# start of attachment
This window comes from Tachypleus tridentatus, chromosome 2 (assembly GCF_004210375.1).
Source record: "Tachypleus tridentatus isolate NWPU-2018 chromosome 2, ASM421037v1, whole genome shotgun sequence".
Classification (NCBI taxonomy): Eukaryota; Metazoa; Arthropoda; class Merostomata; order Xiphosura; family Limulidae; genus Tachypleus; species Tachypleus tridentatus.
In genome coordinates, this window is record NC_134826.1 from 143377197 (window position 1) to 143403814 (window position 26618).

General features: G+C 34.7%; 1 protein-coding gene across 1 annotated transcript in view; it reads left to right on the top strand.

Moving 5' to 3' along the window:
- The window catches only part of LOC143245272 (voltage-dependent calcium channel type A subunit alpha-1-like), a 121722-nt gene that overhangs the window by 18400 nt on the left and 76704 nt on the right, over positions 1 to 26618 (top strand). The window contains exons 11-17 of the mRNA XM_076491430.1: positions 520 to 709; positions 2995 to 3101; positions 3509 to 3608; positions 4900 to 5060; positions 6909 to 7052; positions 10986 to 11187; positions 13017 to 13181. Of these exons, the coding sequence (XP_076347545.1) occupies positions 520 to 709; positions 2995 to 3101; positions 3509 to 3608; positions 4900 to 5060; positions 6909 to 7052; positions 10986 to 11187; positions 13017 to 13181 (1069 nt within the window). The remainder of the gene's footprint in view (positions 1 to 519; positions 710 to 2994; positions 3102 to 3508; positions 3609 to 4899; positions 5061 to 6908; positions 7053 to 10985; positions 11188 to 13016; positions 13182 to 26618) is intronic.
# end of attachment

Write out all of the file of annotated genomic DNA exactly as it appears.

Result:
This window comes from Tachypleus tridentatus, chromosome 2 (assembly GCF_004210375.1).
Source record: "Tachypleus tridentatus isolate NWPU-2018 chromosome 2, ASM421037v1, whole genome shotgun sequence".
Classification (NCBI taxonomy): Eukaryota; Metazoa; Arthropoda; class Merostomata; order Xiphosura; family Limulidae; genus Tachypleus; species Tachypleus tridentatus.
In genome coordinates, this window is record NC_134826.1 from 143377197 (window position 1) to 143403814 (window position 26618).

General features: G+C 34.7%; 1 protein-coding gene across 1 annotated transcript in view; it reads left to right on the top strand.

Moving 5' to 3' along the window:
- The window catches only part of LOC143245272 (voltage-dependent calcium channel type A subunit alpha-1-like), a 121722-nt gene that overhangs the window by 18400 nt on the left and 76704 nt on the right, over positions 1 to 26618 (top strand). The window contains exons 11-17 of the mRNA XM_076491430.1: positions 520 to 709; positions 2995 to 3101; positions 3509 to 3608; positions 4900 to 5060; positions 6909 to 7052; positions 10986 to 11187; positions 13017 to 13181. Of these exons, the coding sequence (XP_076347545.1) occupies positions 520 to 709; positions 2995 to 3101; positions 3509 to 3608; positions 4900 to 5060; positions 6909 to 7052; positions 10986 to 11187; positions 13017 to 13181 (1069 nt within the window). The remainder of the gene's footprint in view (positions 1 to 519; positions 710 to 2994; positions 3102 to 3508; positions 3609 to 4899; positions 5061 to 6908; positions 7053 to 10985; positions 11188 to 13016; positions 13182 to 26618) is intronic.